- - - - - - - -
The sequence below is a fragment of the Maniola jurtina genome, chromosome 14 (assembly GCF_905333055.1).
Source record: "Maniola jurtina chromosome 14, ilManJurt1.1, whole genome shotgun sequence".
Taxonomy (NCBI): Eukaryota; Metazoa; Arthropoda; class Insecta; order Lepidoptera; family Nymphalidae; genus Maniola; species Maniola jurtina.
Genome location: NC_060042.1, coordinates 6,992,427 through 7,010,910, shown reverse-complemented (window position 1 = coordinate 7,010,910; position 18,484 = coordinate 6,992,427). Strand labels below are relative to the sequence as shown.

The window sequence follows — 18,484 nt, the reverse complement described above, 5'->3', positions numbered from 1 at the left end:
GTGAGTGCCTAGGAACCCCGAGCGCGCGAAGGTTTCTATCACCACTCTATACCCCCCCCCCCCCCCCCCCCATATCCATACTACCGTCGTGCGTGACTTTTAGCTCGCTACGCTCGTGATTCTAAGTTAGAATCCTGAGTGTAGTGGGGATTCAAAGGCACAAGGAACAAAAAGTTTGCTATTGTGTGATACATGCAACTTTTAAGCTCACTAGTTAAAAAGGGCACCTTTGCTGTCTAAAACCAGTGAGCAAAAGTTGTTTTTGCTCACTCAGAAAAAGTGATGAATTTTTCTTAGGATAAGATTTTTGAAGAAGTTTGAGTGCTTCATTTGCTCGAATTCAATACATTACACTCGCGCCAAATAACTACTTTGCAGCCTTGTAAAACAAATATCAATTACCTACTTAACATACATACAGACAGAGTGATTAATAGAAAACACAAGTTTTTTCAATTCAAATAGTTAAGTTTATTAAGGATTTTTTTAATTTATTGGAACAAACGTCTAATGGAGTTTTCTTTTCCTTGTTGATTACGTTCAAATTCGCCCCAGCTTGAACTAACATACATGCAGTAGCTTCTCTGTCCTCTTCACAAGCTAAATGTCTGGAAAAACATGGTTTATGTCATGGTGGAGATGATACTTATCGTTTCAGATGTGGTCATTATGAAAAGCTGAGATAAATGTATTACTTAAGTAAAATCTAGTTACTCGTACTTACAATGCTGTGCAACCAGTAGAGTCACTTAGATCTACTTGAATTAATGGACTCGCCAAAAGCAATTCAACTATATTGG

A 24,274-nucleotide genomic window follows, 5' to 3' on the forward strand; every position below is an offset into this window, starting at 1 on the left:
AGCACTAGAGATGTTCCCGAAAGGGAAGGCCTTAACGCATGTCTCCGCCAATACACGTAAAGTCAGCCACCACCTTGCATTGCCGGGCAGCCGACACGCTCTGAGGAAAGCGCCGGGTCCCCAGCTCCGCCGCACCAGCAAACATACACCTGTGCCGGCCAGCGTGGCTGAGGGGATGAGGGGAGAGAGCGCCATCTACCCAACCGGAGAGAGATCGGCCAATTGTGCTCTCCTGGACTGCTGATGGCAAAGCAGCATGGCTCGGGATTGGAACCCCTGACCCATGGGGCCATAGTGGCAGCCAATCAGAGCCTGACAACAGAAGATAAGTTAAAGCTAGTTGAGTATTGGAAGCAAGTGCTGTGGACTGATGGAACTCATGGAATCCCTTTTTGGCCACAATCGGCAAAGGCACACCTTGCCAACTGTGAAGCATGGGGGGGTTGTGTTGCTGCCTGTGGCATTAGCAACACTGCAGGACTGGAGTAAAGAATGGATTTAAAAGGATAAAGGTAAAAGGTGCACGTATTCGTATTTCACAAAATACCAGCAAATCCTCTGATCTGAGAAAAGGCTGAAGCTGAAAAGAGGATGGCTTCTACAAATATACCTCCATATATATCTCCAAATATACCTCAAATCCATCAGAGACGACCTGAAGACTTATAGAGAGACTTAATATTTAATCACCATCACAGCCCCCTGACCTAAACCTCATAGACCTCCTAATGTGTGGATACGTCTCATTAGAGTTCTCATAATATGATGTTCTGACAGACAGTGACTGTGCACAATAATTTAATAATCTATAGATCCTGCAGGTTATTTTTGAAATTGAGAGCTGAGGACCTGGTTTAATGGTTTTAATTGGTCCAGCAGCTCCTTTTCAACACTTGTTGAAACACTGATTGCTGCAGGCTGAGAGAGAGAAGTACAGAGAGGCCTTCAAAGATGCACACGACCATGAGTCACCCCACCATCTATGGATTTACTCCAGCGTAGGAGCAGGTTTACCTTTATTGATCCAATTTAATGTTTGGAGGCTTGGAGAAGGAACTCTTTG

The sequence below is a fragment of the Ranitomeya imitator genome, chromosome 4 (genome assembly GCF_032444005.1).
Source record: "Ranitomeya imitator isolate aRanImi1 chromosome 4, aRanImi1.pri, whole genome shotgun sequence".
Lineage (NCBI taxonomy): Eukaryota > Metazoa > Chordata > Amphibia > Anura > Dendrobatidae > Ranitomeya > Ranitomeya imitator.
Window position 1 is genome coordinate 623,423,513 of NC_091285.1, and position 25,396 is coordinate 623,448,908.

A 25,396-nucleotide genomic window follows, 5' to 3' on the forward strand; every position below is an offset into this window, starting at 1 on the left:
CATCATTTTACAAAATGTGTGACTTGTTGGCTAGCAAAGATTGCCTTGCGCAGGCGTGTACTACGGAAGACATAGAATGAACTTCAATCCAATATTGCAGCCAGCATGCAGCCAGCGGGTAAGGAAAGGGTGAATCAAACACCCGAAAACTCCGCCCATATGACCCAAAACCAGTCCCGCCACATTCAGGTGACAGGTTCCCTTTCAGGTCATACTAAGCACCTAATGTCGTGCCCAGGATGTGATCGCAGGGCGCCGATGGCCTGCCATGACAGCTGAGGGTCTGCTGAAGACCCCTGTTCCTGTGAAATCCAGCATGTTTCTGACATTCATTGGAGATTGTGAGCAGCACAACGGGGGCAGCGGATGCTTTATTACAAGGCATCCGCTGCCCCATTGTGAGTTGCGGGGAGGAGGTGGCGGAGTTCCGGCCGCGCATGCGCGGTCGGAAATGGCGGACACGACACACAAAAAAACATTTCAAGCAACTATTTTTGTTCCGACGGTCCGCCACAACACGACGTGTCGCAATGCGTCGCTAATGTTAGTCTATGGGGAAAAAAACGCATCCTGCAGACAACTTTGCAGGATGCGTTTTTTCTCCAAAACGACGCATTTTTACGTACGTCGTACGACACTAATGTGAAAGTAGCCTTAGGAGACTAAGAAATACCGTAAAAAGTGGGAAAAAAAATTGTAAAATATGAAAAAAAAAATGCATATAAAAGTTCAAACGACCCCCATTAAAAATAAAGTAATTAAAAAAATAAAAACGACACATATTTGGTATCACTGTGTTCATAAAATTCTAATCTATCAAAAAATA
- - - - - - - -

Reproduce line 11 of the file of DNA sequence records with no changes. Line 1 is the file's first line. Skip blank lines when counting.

Lineage (NCBI taxonomy): Eukaryota > Metazoa > Chordata > Amphibia > Anura > Dendrobatidae > Ranitomeya > Ranitomeya imitator.